The three departments have converging missions and goals for their students that reflect larger conversations about pedagogical strategies that are taking place in contemporary art world. These conversations involve considering how to deschool society and have been actualized in unofficial institutions for art education such as the Public School and the Mountain School – low budget, no accreditation, no formal degree, intentionally located outside of the academy. TSU, Vanderbilt and Watkins want to create an actual institution, located within academia, that emphasizes and facilitates informal exchange and action in the interstices of academic, cultural and community organizations. This raises the question of how an institution’s structure can be made flexible, such that it facilitates, values and encourages non-hierarchical forms of knowledge acquisition. It also raises the question of the role of skill acquisition. What gets taught and how? How might a flexibly structured program accommodate a students need to learn software programming in combination with textile weaving as part of their creative practice? How might the program facilitate a student smoothly accessing resources within the three primary institutions, say a computer science class at either Vanderbilt or TSU, and also facilitate that student’s need to reach outside to say the fiber department at the Craft Center? Whatever the answer to these questions, it seems important to take advantage of this extended moment of imagining to ask them.
Although my job was to help facilitate the overlaps between the departments and articulate a collective vision, I am personally more interested in the points of difference and particularity. It is the differences that make bringing these three institutions together a provocative act unto itself— an act that is not necessarily comfortable but is unquestionably exciting. It is an act that opens up a potential site for politics in part by forcing tough pragmatic questions to the fore. When you bring together institutions where the difference between the lowest and highest yearly tuition cost for a full course load is $32,000, how do you create a funding structure for a graduate program in art that maintains that economic diversity in your student population? How might you maintain the intimacy of a school that has a total enrollment of 387 students while leveraging the resources and research power of two large universities? How might a collaboration between two majority Caucasian schools and, a historically black university with a majority African-American student population, actively encourage greater racial diversity in a field of graduate education that is to date comparatively homogenous? Building a new institution from scratch that is tethered to, but in many ways independent from, its parent institutions, creates an opportunity to embed the broader vision of the program directly into the administrative structure.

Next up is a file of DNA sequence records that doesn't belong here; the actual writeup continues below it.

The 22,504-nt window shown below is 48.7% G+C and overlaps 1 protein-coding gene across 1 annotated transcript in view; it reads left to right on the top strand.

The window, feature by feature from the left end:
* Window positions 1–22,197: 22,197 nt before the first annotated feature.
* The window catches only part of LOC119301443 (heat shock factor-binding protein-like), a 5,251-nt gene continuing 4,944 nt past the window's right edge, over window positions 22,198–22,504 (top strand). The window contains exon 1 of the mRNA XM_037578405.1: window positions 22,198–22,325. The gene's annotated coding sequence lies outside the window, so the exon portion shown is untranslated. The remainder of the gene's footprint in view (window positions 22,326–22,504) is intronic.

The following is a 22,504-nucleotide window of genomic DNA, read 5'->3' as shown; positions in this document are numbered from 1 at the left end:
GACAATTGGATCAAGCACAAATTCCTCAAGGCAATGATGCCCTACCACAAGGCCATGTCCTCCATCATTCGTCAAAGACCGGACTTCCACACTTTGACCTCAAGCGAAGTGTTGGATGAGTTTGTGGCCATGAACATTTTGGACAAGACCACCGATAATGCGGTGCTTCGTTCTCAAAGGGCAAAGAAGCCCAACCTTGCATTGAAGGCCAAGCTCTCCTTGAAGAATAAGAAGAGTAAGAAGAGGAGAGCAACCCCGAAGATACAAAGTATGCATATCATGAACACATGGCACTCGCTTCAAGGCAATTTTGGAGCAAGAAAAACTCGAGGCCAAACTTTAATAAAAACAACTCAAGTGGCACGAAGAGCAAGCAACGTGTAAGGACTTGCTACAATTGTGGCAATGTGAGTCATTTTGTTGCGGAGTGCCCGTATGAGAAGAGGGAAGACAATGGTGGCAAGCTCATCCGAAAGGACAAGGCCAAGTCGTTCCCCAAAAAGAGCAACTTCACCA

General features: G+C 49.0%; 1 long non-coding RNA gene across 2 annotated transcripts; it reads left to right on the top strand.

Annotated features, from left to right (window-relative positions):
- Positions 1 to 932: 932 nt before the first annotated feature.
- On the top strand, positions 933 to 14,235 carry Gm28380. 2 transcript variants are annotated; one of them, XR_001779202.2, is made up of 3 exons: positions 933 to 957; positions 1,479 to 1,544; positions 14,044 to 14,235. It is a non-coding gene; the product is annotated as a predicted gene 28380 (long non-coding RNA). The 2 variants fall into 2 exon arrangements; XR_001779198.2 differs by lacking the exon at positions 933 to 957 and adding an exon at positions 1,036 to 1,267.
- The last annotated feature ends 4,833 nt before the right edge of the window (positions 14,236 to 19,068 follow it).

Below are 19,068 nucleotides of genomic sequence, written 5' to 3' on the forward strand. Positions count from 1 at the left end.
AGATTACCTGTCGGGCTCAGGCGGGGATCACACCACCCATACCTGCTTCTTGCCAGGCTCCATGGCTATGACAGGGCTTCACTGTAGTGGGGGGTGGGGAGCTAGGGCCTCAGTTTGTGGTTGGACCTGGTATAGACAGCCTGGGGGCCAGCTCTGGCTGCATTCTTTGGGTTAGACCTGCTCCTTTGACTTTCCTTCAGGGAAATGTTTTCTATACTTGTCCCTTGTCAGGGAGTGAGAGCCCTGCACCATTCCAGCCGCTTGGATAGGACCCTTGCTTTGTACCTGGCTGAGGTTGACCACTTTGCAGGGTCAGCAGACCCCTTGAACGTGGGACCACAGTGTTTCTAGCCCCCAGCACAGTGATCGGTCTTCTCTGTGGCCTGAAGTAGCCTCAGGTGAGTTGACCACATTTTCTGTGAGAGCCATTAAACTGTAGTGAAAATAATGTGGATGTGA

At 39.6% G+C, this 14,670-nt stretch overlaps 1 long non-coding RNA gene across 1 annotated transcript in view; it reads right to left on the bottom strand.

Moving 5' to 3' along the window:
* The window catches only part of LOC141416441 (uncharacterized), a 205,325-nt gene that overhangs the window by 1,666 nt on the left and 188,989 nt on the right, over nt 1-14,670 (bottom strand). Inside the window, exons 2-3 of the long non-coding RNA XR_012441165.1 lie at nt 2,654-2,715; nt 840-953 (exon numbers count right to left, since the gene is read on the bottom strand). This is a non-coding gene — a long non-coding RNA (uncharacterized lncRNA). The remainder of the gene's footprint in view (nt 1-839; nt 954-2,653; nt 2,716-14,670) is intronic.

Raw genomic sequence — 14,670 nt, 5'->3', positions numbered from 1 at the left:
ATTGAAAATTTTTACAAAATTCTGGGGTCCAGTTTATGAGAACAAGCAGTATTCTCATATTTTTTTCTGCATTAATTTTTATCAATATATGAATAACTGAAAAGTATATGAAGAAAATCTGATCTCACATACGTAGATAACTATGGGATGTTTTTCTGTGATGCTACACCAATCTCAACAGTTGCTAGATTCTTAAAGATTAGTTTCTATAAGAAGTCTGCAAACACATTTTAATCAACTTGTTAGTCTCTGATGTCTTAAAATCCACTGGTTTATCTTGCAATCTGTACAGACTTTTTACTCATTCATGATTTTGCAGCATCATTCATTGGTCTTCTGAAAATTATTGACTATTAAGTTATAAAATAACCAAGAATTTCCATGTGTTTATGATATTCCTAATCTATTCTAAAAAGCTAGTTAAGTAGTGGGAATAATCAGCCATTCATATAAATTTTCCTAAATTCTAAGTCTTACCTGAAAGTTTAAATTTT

Sometime in July, I spoke on the phone with David Hassler, Program Director for the Wick Poetry Center at Kent State Ohio, to learn a little bit about the Northeast Ohio MFA in Creative Writing, a consortium of four universities in the region. When I described the proposed MFA program for Nashville, the most immediate advantage he saw was that the schools were all in the same city. This he thought would enable a deep level of collaboration and interaction between the students and faculties from the three schools. He went on to say that from his perspective the MFA program being imagined for Nashville “puts into action the means by which communities can come together and appreciate each other in their diversity. In the face of widening gaps in our society between the haves and the have nots, this program proposes to come together in shared resources to promote a larger vision for how democracy and our society can work.” Yes. Let's build this thing.

Carlin Wing is an artist and a doctoral student in Media, Culture and Communication at NYU.S
She has taught at Vanderbilt University, Watkins College of Art, Design and Film, and Harvard University.